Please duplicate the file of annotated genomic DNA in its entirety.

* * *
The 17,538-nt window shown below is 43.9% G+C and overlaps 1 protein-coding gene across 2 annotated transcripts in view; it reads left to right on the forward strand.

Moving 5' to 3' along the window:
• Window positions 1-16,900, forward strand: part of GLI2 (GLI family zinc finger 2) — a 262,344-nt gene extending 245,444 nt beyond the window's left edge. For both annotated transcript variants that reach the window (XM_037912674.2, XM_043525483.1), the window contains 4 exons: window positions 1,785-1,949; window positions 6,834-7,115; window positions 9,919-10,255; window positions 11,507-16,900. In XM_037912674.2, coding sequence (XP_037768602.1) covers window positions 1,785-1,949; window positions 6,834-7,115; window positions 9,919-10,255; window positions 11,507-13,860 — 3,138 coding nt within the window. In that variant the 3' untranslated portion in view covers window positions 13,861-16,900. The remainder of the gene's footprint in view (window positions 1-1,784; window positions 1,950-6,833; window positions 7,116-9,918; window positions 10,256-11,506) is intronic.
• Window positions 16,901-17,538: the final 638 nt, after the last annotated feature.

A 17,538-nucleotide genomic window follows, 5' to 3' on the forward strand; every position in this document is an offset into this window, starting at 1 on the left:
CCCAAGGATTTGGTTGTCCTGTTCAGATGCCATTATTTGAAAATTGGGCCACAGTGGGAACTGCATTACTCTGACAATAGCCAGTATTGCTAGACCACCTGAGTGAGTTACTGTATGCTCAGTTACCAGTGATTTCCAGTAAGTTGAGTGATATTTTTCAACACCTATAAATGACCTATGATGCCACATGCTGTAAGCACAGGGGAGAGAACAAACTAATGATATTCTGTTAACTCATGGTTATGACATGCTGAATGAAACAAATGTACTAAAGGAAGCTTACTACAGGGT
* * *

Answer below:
The 17,538-nt window shown below is 43.9% G+C and overlaps 1 protein-coding gene across 2 annotated transcripts in view; it reads left to right on the forward strand.

Moving 5' to 3' along the window:
• Window positions 1-16,900, forward strand: part of GLI2 (GLI family zinc finger 2) — a 262,344-nt gene extending 245,444 nt beyond the window's left edge. For both annotated transcript variants that reach the window (XM_037912674.2, XM_043525483.1), the window contains 4 exons: window positions 1,785-1,949; window positions 6,834-7,115; window positions 9,919-10,255; window positions 11,507-16,900. In XM_037912674.2, coding sequence (XP_037768602.1) covers window positions 1,785-1,949; window positions 6,834-7,115; window positions 9,919-10,255; window positions 11,507-13,860 — 3,138 coding nt within the window. In that variant the 3' untranslated portion in view covers window positions 13,861-16,900. The remainder of the gene's footprint in view (window positions 1-1,784; window positions 1,950-6,833; window positions 7,116-9,918; window positions 10,256-11,506) is intronic.
• Window positions 16,901-17,538: the final 638 nt, after the last annotated feature.

A 17,538-nucleotide genomic window follows, 5' to 3' on the forward strand; every position in this document is an offset into this window, starting at 1 on the left:
CCCAAGGATTTGGTTGTCCTGTTCAGATGCCATTATTTGAAAATTGGGCCACAGTGGGAACTGCATTACTCTGACAATAGCCAGTATTGCTAGACCACCTGAGTGAGTTACTGTATGCTCAGTTACCAGTGATTTCCAGTAAGTTGAGTGATATTTTTCAACACCTATAAATGACCTATGATGCCACATGCTGTAAGCACAGGGGAGAGAACAAACTAATGATATTCTGTTAACTCATGGTTATGACATGCTGAATGAAACAAATGTACTAAAGGAAGCTTACTACAGGGT